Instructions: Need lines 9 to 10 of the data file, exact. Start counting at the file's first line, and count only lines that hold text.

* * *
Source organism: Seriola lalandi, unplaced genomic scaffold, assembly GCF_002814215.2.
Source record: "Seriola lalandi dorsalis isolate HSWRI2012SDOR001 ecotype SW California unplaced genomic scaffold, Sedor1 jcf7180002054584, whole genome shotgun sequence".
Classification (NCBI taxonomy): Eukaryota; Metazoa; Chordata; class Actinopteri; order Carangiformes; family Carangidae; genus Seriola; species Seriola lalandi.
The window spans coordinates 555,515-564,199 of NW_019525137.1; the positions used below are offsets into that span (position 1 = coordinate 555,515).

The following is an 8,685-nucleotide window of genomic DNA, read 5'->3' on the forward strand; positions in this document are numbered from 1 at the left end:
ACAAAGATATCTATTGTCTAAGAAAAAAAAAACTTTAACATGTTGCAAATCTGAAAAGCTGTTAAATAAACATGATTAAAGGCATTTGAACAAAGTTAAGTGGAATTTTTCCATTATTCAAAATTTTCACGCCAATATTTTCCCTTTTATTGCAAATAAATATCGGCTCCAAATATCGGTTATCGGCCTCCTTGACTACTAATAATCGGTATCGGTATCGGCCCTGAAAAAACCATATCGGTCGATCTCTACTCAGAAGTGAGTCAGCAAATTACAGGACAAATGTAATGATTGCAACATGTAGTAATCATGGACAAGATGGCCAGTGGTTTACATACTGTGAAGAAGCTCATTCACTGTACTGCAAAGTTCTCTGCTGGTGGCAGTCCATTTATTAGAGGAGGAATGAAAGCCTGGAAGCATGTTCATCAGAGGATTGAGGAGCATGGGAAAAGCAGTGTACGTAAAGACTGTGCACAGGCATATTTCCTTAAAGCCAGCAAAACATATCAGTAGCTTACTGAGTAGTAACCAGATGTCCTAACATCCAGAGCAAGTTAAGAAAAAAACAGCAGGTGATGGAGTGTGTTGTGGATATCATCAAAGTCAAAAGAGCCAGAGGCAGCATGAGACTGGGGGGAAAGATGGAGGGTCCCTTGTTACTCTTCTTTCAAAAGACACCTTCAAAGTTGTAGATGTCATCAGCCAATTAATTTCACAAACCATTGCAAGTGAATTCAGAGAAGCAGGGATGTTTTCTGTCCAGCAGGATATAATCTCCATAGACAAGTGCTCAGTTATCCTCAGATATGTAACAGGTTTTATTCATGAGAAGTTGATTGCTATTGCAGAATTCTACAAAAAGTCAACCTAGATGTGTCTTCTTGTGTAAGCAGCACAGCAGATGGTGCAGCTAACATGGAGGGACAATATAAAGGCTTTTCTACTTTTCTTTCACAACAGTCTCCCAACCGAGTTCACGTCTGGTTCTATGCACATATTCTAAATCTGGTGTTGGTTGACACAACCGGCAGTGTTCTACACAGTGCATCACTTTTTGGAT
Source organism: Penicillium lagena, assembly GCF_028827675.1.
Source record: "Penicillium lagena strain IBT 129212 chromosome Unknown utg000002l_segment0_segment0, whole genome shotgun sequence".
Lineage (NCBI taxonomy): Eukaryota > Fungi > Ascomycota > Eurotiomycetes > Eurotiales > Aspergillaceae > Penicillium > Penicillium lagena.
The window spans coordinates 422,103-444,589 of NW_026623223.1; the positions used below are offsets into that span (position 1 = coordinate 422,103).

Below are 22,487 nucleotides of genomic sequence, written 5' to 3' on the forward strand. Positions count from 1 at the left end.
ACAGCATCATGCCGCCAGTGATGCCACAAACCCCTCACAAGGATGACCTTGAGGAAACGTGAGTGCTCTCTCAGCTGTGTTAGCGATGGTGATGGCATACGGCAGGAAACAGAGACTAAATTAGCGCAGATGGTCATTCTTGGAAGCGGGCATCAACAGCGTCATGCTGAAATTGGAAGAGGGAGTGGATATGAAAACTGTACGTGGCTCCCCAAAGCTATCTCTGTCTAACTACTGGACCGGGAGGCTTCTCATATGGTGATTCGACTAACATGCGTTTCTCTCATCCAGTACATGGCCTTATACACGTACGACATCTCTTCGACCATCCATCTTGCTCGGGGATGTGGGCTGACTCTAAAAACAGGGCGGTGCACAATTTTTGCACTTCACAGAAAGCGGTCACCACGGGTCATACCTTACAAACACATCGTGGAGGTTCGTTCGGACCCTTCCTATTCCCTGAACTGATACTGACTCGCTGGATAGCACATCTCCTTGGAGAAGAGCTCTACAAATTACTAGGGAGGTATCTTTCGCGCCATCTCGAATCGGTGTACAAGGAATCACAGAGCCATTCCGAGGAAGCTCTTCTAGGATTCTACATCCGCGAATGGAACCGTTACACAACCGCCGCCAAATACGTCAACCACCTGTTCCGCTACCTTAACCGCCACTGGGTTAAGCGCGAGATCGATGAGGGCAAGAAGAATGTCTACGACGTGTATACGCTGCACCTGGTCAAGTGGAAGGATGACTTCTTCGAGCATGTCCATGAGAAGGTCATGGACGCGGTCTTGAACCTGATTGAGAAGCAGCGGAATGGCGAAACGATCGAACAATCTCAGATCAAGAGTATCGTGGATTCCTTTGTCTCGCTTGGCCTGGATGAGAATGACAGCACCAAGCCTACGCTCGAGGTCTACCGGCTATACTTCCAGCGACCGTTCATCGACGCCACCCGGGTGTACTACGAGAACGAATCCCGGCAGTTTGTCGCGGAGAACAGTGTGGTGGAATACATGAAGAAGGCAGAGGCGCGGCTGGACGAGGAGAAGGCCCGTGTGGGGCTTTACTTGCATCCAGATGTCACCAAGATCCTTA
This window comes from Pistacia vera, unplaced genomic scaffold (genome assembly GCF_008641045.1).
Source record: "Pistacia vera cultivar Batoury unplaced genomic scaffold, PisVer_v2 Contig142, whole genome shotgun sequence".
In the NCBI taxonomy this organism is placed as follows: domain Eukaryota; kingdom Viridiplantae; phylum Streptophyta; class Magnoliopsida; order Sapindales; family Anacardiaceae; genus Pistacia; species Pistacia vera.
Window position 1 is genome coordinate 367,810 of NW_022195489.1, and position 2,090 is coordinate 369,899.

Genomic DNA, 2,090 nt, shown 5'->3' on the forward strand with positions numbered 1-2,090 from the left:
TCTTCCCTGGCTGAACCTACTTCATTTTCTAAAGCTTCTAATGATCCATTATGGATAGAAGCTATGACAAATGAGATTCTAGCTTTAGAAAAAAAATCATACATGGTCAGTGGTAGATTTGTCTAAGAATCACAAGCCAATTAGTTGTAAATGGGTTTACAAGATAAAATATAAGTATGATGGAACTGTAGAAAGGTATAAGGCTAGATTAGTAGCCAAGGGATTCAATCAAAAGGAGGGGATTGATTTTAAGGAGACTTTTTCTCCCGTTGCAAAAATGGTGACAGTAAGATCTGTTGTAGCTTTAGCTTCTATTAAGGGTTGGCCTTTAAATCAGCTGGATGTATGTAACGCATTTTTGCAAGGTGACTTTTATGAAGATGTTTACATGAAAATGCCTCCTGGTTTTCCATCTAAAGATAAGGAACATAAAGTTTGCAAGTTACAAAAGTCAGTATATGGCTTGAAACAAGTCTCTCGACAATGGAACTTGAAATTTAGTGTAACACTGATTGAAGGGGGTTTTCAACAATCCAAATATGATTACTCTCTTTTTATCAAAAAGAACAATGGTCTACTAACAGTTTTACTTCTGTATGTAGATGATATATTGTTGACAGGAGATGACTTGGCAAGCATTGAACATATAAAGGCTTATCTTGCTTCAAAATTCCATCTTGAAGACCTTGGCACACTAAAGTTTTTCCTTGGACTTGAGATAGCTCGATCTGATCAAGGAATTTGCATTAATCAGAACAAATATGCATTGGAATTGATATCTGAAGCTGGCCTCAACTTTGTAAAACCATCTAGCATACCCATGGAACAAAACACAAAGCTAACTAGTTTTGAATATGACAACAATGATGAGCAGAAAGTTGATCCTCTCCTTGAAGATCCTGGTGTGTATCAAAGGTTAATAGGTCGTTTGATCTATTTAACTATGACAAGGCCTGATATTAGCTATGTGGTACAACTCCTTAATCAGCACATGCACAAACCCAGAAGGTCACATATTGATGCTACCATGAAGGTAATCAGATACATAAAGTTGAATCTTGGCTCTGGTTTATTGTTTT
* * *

Lineage (NCBI taxonomy): Eukaryota > Fungi > Ascomycota > Eurotiomycetes > Eurotiales > Aspergillaceae > Penicillium > Penicillium lagena.
The window spans coordinates 422,103-444,589 of NW_026623223.1; the positions used below are offsets into that span (position 1 = coordinate 422,103).